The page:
BASF discusses dicamba situation

2017-07-27T07:00:00Z BASF discusses dicamba situationBy Benjamin Herrold, Illinois Farmer Today Illinois Farmer Today

BASF held a conference call July 19 to discuss the ongoing dicamba herbicide situation. Amid numerous complaints of dicamba damage to soybeans, the Missouri Department of Agriculture briefly suspended use of dicamba before allowing it for three dicamba products, including BASF’s Engenia herbicide.

Dan Westburg, BASF technical service manager for the Delta region, says he has been out looking at fields and talking with farmers and others in the weed control industry.

“I’ve spent approximately four and a half weeks in the Delta over the last six to eight weeks,” he says.

Westburg says he spent the majority of that time in northeast Arkansas, western Tennessee and Missouri’s Bootheel region, talking about concerns and complaints.

He says there are two “broad events” the region is seeing. One is damage from drift of the herbicide, and the other is damage from tank contamination.

The off-target drift damage provides evidence, Westburg says.

“We can see a gradient going across a non-dicamba tolerant field,” he says.

In many cases of damage, applicators did not follow buffer guidelines, Westburg says.

“In most cases, and in all cases in Arkansas, the downward buffer was not followed,” he says. “… That’s something we need to address in the future.”

Westburg says applications in the evening or at night when there’s a temperature inversion are especially susceptible to drift. Applicators often have the boom height higher during night applications.

“Twenty to 30 percent of those fine particles can get suspended in the air in that temperature inversion,” he says. “If they have the wrong nozzle that just compounds the problem.”

To help make sure the right nozzles are used, Westburg says BASF has given away over 600,000 nozzles to growers and retail applicators.

“The one thing I stress above all else for getting on-target application is the right nozzle selection,” he says.

Gary Schmitz, a BASF technical service manager for the Corn Belt region, says farmers are using the technology to battle resistant weeds.

“Like the South, we’re dealing with a lot of resistant weeds,” he says. “Engenia has been a good tool for growers to control those resistant weeds in soybeans.”

Westburg says dicamba has produced “tremendous results” in the battle against resistant weeds in southeast Missouri and the rest of the Delta, especially Palmer amaranth.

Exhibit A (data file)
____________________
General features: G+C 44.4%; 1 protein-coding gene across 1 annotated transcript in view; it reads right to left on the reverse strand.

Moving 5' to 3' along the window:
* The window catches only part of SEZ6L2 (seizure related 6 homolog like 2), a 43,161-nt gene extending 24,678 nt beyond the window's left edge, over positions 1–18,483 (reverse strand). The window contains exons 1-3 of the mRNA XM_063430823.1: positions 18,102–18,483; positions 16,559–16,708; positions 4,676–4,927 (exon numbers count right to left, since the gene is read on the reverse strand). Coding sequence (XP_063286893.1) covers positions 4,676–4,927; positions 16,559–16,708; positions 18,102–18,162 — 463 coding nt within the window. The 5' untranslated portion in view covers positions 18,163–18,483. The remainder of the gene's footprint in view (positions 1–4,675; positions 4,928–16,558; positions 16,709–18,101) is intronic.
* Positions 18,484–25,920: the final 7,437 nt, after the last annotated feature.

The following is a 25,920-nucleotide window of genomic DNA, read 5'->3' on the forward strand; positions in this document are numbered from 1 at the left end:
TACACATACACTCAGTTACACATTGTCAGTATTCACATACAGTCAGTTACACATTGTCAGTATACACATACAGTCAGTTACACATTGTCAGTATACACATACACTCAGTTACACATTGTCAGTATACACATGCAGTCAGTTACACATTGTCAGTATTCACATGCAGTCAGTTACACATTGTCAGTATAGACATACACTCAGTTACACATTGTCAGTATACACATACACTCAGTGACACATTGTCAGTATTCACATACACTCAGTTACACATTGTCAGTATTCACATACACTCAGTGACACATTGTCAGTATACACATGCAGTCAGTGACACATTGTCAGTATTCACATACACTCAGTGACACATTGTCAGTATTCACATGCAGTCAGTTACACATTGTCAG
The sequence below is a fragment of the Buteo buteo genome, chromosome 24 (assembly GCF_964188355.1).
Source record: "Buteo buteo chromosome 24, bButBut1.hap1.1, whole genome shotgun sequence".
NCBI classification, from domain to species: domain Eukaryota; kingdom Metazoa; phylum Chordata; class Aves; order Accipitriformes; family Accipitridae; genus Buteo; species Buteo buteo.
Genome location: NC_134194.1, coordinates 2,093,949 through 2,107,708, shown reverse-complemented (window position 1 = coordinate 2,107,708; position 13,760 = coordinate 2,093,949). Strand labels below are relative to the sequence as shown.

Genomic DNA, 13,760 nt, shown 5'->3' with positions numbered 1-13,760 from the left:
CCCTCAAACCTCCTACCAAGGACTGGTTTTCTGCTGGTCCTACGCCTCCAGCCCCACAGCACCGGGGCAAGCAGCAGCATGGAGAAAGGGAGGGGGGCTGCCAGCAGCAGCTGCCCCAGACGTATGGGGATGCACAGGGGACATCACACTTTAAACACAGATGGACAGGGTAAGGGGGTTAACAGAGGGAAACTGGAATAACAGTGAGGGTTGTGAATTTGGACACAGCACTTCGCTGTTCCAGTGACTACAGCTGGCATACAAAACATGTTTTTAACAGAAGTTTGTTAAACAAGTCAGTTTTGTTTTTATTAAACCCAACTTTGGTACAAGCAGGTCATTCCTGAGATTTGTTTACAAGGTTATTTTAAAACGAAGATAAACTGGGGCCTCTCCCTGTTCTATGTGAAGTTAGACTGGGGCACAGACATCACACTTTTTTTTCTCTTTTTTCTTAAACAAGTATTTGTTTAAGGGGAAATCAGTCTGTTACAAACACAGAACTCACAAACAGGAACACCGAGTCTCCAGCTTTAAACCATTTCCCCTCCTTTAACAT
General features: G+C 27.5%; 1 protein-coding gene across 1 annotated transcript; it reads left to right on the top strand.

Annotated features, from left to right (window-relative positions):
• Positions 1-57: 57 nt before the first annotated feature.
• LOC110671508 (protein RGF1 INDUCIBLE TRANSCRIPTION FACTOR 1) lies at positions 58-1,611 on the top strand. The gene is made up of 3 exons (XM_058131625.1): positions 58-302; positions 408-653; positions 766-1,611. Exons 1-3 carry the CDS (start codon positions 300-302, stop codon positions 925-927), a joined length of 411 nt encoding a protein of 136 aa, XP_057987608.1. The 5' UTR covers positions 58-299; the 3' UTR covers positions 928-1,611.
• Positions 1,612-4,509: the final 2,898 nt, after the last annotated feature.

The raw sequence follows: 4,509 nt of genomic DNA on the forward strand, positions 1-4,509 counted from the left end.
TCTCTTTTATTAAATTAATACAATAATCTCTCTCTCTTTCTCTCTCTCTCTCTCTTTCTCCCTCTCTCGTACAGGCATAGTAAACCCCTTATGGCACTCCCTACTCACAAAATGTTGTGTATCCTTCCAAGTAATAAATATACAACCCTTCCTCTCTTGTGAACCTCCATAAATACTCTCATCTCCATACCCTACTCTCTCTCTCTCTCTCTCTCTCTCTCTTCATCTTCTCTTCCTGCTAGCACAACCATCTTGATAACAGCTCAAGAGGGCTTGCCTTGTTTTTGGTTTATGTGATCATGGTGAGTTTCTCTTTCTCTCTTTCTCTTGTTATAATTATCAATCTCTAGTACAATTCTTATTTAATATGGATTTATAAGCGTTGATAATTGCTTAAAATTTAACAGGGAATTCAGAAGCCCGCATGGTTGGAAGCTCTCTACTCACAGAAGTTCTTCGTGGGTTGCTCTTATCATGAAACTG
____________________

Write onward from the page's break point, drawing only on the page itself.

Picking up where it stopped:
“We’re getting the best control of Palmer amaranth that we’ve gotten in 10 years,” he says.

Schmitz says resistant weeds are especially a challenge in Missouri.

“Of all the Midwestern states, I believe Missouri has the greatest problem with resistant weeds, so I believe this product is very important to them,” he says.

Schmitz says Missouri’s reauthorization of dicamba with a Special Need Label should help reduce misuse while still allowing growers to use the technology.

Schmitz says most of the damage issues are “due to spray particle drift,” but the reasons for this drift are still being investigated. He says not following label instructions and temperature inversions are both likely causes.

New dicamba formulations have less volatility, Schmitz says, but drift caused by temperature inversions should be viewed differently.

“Most temperature inversions happen during the evening, overnight and in the morning,” he says.

“These spray droplets can remain suspended for a longer time and can move farther (during temperature inversion conditions).”

Westburg says his company is working to find solutions to the dicamba challenges.

“BASF is committed to developing fact- and science-based recommendations,” he says. “… We’re working jointly with state regulators, with weed scientists, with consultants and with growers. There should be no night-time applications or no late-evening applications.”

Westburg says grower and applicator training sessions have shown success so far.

“Where we had the opportunity to do training, we had more success keeping the product on target,” he says.

The Missouri Department of Agriculture tracks the number of pesticide drift complaints it receives.

For fiscal year 2017, which ran from July 1, 2016, through the end of June 2017, the department investigated 325 complaints, 212 of which were allegedly dicamba-related. Fiscal year 2016 had 27 dicamba complaints (97 total), fiscal year 2015 had three (90 total) and fiscal year 2014 had no dicamba-related complaints (75 total).

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